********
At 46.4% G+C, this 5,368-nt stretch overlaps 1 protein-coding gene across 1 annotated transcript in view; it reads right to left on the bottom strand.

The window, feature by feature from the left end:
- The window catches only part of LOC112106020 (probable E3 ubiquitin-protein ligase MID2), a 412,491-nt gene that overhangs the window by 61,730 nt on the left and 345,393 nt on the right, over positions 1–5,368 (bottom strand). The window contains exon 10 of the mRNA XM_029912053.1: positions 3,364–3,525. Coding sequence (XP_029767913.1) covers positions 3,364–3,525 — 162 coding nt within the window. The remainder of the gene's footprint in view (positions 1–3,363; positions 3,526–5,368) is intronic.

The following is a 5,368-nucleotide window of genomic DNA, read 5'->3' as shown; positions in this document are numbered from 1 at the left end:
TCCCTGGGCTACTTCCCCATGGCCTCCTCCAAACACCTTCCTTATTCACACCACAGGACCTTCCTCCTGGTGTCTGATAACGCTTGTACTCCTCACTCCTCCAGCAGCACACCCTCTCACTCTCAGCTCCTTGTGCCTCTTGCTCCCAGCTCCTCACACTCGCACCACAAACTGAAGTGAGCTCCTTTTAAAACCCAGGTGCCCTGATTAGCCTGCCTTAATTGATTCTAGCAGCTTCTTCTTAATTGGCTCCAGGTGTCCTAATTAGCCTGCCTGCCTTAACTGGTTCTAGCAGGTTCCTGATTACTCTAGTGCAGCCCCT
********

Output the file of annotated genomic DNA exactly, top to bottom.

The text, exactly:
At 46.4% G+C, this 5,368-nt stretch overlaps 1 protein-coding gene across 1 annotated transcript in view; it reads right to left on the bottom strand.

The window, feature by feature from the left end:
- The window catches only part of LOC112106020 (probable E3 ubiquitin-protein ligase MID2), a 412,491-nt gene that overhangs the window by 61,730 nt on the left and 345,393 nt on the right, over positions 1–5,368 (bottom strand). The window contains exon 10 of the mRNA XM_029912053.1: positions 3,364–3,525. Coding sequence (XP_029767913.1) covers positions 3,364–3,525 — 162 coding nt within the window. The remainder of the gene's footprint in view (positions 1–3,363; positions 3,526–5,368) is intronic.

The following is a 5,368-nucleotide window of genomic DNA, read 5'->3' as shown; positions in this document are numbered from 1 at the left end:
TCCCTGGGCTACTTCCCCATGGCCTCCTCCAAACACCTTCCTTATTCACACCACAGGACCTTCCTCCTGGTGTCTGATAACGCTTGTACTCCTCACTCCTCCAGCAGCACACCCTCTCACTCTCAGCTCCTTGTGCCTCTTGCTCCCAGCTCCTCACACTCGCACCACAAACTGAAGTGAGCTCCTTTTAAAACCCAGGTGCCCTGATTAGCCTGCCTTAATTGATTCTAGCAGCTTCTTCTTAATTGGCTCCAGGTGTCCTAATTAGCCTGCCTGCCTTAACTGGTTCTAGCAGGTTCCTGATTACTCTAGTGCAGCCCCT